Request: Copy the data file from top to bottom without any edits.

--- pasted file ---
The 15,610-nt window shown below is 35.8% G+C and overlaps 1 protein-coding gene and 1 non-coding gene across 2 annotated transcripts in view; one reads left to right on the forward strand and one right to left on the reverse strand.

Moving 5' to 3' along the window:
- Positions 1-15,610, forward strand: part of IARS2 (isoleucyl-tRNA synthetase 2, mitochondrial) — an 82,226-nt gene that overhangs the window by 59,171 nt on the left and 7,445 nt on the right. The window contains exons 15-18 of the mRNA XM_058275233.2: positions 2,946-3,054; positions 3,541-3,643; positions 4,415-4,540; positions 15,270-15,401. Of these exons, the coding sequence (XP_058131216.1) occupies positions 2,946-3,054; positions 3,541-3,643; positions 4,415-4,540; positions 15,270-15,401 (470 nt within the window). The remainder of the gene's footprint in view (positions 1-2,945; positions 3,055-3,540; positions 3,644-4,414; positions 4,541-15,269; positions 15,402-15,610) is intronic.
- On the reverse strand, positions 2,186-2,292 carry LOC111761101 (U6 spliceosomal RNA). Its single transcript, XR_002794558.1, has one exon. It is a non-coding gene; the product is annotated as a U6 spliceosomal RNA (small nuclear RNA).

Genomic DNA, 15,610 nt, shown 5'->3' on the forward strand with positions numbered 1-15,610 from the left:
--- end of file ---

The 15,610-nt window shown below is 35.8% G+C and overlaps 1 protein-coding gene and 1 non-coding gene across 2 annotated transcripts in view; one reads left to right on the forward strand and one right to left on the reverse strand.

Moving 5' to 3' along the window:
- Positions 1-15,610, forward strand: part of IARS2 (isoleucyl-tRNA synthetase 2, mitochondrial) — an 82,226-nt gene that overhangs the window by 59,171 nt on the left and 7,445 nt on the right. The window contains exons 15-18 of the mRNA XM_058275233.2: positions 2,946-3,054; positions 3,541-3,643; positions 4,415-4,540; positions 15,270-15,401. Of these exons, the coding sequence (XP_058131216.1) occupies positions 2,946-3,054; positions 3,541-3,643; positions 4,415-4,540; positions 15,270-15,401 (470 nt within the window). The remainder of the gene's footprint in view (positions 1-2,945; positions 3,055-3,540; positions 3,644-4,414; positions 4,541-15,269; positions 15,402-15,610) is intronic.
- On the reverse strand, positions 2,186-2,292 carry LOC111761101 (U6 spliceosomal RNA). Its single transcript, XR_002794558.1, has one exon. It is a non-coding gene; the product is annotated as a U6 spliceosomal RNA (small nuclear RNA).

Genomic DNA, 15,610 nt, shown 5'->3' on the forward strand with positions numbered 1-15,610 from the left: